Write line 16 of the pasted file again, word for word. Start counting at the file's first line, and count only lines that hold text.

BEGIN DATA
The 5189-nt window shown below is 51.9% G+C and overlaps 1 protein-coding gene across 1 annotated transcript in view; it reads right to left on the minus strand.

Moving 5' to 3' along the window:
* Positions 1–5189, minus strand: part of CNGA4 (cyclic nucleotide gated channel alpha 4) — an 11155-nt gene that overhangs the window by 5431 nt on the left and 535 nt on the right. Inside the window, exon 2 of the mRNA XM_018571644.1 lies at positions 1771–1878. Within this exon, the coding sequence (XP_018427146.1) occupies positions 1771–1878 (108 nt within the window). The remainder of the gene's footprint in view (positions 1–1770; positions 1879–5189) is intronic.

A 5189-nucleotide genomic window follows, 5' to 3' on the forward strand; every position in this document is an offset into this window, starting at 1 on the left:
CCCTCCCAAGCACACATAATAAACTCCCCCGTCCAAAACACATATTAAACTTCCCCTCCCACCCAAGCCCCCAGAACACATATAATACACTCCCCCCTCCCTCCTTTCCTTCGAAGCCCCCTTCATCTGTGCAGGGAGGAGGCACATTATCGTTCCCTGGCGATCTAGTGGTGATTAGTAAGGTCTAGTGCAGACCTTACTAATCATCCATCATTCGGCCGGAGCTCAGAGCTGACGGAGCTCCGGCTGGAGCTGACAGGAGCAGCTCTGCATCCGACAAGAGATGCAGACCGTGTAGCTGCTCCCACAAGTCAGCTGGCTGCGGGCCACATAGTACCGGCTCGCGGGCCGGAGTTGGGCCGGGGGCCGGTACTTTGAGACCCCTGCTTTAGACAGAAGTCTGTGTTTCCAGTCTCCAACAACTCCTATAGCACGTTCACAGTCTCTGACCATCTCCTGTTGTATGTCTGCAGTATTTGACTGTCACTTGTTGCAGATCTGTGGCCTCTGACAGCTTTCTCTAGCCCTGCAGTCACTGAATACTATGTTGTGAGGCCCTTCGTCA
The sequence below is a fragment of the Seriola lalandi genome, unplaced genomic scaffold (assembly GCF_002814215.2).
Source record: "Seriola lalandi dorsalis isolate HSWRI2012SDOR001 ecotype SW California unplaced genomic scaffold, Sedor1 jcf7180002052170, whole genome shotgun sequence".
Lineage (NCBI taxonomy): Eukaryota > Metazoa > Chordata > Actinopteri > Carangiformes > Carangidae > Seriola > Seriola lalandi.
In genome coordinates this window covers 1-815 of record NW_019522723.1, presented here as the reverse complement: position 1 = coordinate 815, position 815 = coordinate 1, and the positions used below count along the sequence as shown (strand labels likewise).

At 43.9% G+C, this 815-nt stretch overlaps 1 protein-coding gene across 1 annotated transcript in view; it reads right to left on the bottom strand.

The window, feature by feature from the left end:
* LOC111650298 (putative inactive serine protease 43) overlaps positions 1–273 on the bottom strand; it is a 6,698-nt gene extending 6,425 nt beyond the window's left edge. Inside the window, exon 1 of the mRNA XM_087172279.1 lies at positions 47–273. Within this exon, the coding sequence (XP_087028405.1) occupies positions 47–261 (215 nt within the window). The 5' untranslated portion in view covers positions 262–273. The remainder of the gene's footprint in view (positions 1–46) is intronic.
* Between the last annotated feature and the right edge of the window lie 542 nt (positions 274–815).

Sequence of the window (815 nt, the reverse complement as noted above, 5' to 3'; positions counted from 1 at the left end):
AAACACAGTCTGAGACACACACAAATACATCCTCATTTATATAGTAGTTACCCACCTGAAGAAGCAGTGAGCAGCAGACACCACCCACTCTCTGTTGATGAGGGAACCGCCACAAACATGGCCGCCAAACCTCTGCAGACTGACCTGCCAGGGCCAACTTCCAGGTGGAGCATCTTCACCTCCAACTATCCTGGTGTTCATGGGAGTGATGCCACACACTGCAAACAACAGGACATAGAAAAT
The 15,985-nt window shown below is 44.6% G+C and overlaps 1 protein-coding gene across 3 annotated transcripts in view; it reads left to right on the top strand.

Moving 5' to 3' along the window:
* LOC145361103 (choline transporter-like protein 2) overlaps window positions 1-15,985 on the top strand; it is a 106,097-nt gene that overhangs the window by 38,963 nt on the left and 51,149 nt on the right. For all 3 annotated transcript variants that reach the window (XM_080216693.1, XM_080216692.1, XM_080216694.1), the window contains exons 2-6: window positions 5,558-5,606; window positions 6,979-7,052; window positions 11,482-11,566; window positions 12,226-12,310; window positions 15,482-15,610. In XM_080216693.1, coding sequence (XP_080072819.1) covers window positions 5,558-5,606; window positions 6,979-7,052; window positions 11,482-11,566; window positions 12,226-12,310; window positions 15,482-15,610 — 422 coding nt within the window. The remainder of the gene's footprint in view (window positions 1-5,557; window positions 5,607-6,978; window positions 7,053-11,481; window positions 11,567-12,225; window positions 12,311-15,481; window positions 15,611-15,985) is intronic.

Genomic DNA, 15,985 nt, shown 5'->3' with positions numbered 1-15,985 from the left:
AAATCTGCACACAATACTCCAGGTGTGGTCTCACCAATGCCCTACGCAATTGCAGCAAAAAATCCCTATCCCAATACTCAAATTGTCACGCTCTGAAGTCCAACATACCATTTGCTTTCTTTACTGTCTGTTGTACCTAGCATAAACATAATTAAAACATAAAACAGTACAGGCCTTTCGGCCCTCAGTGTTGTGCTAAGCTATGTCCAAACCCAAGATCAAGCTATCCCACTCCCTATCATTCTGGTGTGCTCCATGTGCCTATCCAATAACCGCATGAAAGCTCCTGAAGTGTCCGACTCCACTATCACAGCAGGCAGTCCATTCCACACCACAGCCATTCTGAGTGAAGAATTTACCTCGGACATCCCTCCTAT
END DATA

The 15,985-nt window shown below is 44.6% G+C and overlaps 1 protein-coding gene across 3 annotated transcripts in view; it reads left to right on the top strand.